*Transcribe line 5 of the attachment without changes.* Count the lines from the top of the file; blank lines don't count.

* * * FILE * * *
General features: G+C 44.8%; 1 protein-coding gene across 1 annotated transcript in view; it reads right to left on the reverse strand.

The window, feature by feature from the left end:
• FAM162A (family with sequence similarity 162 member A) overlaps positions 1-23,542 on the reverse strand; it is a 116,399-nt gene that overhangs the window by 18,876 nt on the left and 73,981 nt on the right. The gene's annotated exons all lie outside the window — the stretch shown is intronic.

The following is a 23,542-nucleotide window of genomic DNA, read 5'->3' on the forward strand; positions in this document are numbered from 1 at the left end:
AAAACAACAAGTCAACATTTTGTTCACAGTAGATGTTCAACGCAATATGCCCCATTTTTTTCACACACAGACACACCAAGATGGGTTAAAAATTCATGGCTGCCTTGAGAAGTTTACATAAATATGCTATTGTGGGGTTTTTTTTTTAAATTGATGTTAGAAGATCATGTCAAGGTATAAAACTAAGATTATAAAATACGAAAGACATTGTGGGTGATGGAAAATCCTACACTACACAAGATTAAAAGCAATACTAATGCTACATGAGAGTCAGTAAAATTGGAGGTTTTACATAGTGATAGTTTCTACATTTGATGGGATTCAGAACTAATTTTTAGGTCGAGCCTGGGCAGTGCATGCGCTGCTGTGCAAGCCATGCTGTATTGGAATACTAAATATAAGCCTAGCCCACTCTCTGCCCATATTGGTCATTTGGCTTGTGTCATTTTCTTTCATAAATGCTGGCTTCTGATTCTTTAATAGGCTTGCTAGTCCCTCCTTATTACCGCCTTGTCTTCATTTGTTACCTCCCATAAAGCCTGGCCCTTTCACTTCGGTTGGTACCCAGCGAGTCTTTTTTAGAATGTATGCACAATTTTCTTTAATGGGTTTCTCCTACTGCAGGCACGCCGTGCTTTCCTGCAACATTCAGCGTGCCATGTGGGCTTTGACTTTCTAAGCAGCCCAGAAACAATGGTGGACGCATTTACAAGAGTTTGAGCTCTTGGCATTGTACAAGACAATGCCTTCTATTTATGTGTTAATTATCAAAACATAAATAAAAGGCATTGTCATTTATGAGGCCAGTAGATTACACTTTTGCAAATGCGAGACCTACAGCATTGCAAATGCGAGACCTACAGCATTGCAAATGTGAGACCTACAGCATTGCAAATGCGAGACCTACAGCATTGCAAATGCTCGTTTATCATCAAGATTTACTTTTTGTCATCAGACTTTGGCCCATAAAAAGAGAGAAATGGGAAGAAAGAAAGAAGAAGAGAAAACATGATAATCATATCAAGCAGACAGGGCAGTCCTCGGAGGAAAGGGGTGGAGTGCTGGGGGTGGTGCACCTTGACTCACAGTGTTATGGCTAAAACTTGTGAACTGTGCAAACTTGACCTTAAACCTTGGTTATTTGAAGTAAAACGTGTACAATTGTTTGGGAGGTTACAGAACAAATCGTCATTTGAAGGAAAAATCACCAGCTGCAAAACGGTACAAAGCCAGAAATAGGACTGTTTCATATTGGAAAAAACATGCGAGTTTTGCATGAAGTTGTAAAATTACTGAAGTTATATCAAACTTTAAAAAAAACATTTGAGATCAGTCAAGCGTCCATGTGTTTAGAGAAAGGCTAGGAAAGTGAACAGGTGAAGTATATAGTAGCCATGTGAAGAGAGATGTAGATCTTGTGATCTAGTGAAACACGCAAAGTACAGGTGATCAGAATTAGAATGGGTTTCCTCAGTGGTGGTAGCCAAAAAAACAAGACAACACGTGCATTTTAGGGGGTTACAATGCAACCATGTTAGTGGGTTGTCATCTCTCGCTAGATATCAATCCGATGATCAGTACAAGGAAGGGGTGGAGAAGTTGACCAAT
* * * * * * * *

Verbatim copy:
AAAACAACAAGTCAACATTTTGTTCACAGTAGATGTTCAACGCAATATGCCCCATTTTTTTCACACACAGACACACCAAGATGGGTTAAAAATTCATGGCTGCCTTGAGAAGTTTACATAAATATGCTATTGTGGGGTTTTTTTTTTAAATTGATGTTAGAAGATCATGTCAAGGTATAAAACTAAGATTATAAAATACGAAAGACATTGTGGGTGATGGAAAATCCTACACTACACAAGATTAAAAGCAATACTAATGCTACATGAGAGTCAGTAAAATTGGAGGTTTTACATAGTGATAGTTTCTACATTTGATGGGATTCAGAACTAATTTTTAGGTCGAGCCTGGGCAGTGCATGCGCTGCTGTGCAAGCCATGCTGTATTGGAATACTAAATATAAGCCTAGCCCACTCTCTGCCCATATTGGTCATTTGGCTTGTGTCATTTTCTTTCATAAATGCTGGCTTCTGATTCTTTAATAGGCTTGCTAGTCCCTCCTTATTACCGCCTTGTCTTCATTTGTTACCTCCCATAAAGCCTGGCCCTTTCACTTCGGTTGGTACCCAGCGAGTCTTTTTTAGAATGTATGCACAATTTTCTTTAATGGGTTTCTCCTACTGCAGGCACGCCGTGCTTTCCTGCAACATTCAGCGTGCCATGTGGGCTTTGACTTTCTAAGCAGCCCAGAAACAATGGTGGACGCATTTACAAGAGTTTGAGCTCTTGGCATTGTACAAGACAATGCCTTCTATTTATGTGTTAATTATCAAAACATAAATAAAAGGCATTGTCATTTATGAGGCCAGTAGATTACACTTTTGCAAATGCGAGACCTACAGCATTGCAAATGCGAGACCTACAGCATTGCAAATGTGAGACCTACAGCATTGCAAATGCGAGACCTACAGCATTGCAAATGCTCGTTTATCATCAAGATTTACTTTTTGTCATCAGACTTTGGCCCATAAAAAGAGAGAAATGGGAAGAAAGAAAGAAGAAGAGAAAACATGATAATCATATCAAGCAGACAGGGCAGTCCTCGGAGGAAAGGGGTGGAGTGCTGGGGGTGGTGCACCTTGACTCACAGTGTTATGGCTAAAACTTGTGAACTGTGCAAACTTGACCTTAAACCTTGGTTATTTGAAGTAAAACGTGTACAATTGTTTGGGAGGTTACAGAACAAATCGTCATTTGAAGGAAAAATCACCAGCTGCAAAACGGTACAAAGCCAGAAATAGGACTGTTTCATATTGGAAAAAACATGCGAGTTTTGCATGAAGTTGTAAAATTACTGAAGTTATATCAAACTTTAAAAAAAACATTTGAGATCAGTCAAGCGTCCATGTGTTTAGAGAAAGGCTAGGAAAGTGAACAGGTGAAGTATATAGTAGCCATGTGAAGAGAGATGTAGATCTTGTGATCTAGTGAAACACGCAAAGTACAGGTGATCAGAATTAGAATGGGTTTCCTCAGTGGTGGTAGCCAAAAAAACAAGACAACACGTGCATTTTAGGGGGTTACAATGCAACCATGTTAGTGGGTTGTCATCTCTCGCTAGATATCAATCCGATGATCAGTACAAGGAAGGGGTGGAGAAGTTGACCAAT